11:20 What group was that?
11:21 Uh, that was Dylan. That was the linear parabola group.
11:25 What we've heard so often is "the argument rests in the mathematics, not in the person offering the solution or the suggestion."
11:34 So that whole thing about linear, where is the linear in the graphs that you've shown.
11:39 Just making, making the working of it rest on the mathematics, I thought was very strong.
11:47 So that the person that offered that, it wasn't about that person, who offered the, the term. But it was about the mathematics of it. Very strong.
11:56 So it looks like we're breaking up. I would like to thank you again for a wonderful lesson. Are there any last thoughts?
12:07 I thank you both. It was, and sharing it was once again a treat, to be able to look at that. I just, I mean, as much as we can talk about that lesson in all sorts of ways
12:18 And I just want to get back to this idea of, you know, when I talk all the time about the depth of knowledge and the higher cognitive demand,
12:27 When you get down to level 4, one of the words is "connections."
12:31 And the thing is that those students had a lot of knowledge. They had it. They used vocabulary. They can talk about the graph, individually about the graph.
12:42 They can talk about the equations. They can talk about the t-chart.
12:49 But when you had all three of them, it was almost overwhelming for them to be able to navigate and connect those things.
12:57 And that is a really sophisticated idea that we almost never do in math class.
13:03 So I think this was a wonderful lesson to let us know that there is so much work that still needs to be done.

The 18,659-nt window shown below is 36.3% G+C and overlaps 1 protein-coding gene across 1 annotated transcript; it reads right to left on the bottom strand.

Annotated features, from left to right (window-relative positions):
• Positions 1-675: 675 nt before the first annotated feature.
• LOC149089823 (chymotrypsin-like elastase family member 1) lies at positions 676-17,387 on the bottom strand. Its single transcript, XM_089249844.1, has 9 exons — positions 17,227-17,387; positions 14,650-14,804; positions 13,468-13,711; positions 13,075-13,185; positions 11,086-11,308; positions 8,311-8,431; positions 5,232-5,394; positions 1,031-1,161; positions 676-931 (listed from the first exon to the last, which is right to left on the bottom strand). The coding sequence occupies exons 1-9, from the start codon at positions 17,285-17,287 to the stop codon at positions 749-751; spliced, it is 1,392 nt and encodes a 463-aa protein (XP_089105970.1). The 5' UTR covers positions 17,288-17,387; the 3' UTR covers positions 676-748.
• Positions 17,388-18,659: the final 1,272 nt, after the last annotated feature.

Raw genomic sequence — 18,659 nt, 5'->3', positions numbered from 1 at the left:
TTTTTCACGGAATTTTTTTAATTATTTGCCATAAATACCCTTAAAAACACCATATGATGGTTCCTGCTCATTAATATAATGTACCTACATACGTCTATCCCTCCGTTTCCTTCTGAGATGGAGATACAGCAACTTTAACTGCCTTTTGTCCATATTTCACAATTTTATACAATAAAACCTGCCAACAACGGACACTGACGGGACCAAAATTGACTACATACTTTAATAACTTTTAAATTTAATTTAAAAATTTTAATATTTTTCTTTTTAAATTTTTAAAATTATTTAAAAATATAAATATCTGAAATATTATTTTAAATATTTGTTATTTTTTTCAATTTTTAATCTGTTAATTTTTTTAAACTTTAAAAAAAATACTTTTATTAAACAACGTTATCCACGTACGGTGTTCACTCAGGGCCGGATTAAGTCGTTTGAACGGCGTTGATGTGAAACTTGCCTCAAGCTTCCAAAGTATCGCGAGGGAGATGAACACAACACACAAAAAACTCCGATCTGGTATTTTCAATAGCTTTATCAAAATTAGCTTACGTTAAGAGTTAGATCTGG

13:09 We can feel real smug and confident that the kids know what the slope is, rise over run, and all these things.
13:17 But to be able to connect these three is a really powerful idea. Thank you so much for sharing that with us.
13:24 The more we can do math meaning-making. (applause)
JESSE RAGENT: For me the key ideas that are expressed here are: the value of forcing kids to communicate and justify their statements with mathematical reasons; that this task can be somewhat trivialized by simply "point matching"; and when group discussions are done well, the force of an argument lies in the mathematics used rather than in the personality or status of the speaker.
For my own practice, this reminds me of how difficult it is to monitor and prompt many groups within a classroom. While moving around I only get a current snapshot of how the group is doing. I wonder if there is some type of recording sheet that the group could fill out as they go so that at a glance I could get a sense of how they've proceeded, but I fear that this might undermine the freedom and fluidity that the cards (and their inherent mobility) provide.